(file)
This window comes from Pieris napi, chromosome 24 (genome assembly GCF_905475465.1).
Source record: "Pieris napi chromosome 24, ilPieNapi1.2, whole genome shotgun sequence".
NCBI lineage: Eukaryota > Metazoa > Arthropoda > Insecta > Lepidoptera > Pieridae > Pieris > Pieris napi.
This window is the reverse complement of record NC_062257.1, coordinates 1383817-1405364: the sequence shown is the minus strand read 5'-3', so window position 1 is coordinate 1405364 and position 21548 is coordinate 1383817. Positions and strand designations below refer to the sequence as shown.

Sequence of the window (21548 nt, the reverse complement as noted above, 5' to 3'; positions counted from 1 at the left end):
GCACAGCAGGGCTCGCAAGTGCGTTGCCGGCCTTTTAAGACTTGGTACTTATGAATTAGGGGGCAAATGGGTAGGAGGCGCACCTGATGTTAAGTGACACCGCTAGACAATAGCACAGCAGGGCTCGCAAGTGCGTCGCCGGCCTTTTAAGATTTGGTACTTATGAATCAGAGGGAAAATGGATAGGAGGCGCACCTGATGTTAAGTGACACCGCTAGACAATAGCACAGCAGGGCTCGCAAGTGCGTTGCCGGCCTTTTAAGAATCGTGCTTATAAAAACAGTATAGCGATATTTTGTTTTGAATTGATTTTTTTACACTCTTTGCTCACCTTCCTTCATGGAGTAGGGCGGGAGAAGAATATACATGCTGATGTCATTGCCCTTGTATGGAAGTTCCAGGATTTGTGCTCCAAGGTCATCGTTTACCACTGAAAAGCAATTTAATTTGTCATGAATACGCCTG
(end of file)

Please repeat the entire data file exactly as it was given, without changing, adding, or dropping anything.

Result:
This window comes from Pieris napi, chromosome 24 (genome assembly GCF_905475465.1).
Source record: "Pieris napi chromosome 24, ilPieNapi1.2, whole genome shotgun sequence".
NCBI lineage: Eukaryota > Metazoa > Arthropoda > Insecta > Lepidoptera > Pieridae > Pieris > Pieris napi.
This window is the reverse complement of record NC_062257.1, coordinates 1383817-1405364: the sequence shown is the minus strand read 5'-3', so window position 1 is coordinate 1405364 and position 21548 is coordinate 1383817. Positions and strand designations below refer to the sequence as shown.

Sequence of the window (21548 nt, the reverse complement as noted above, 5' to 3'; positions counted from 1 at the left end):
GCACAGCAGGGCTCGCAAGTGCGTTGCCGGCCTTTTAAGACTTGGTACTTATGAATTAGGGGGCAAATGGGTAGGAGGCGCACCTGATGTTAAGTGACACCGCTAGACAATAGCACAGCAGGGCTCGCAAGTGCGTCGCCGGCCTTTTAAGATTTGGTACTTATGAATCAGAGGGAAAATGGATAGGAGGCGCACCTGATGTTAAGTGACACCGCTAGACAATAGCACAGCAGGGCTCGCAAGTGCGTTGCCGGCCTTTTAAGAATCGTGCTTATAAAAACAGTATAGCGATATTTTGTTTTGAATTGATTTTTTTACACTCTTTGCTCACCTTCCTTCATGGAGTAGGGCGGGAGAAGAATATACATGCTGATGTCATTGCCCTTGTATGGAAGTTCCAGGATTTGTGCTCCAAGGTCATCGTTTACCACTGAAAAGCAATTTAATTTGTCATGAATACGCCTG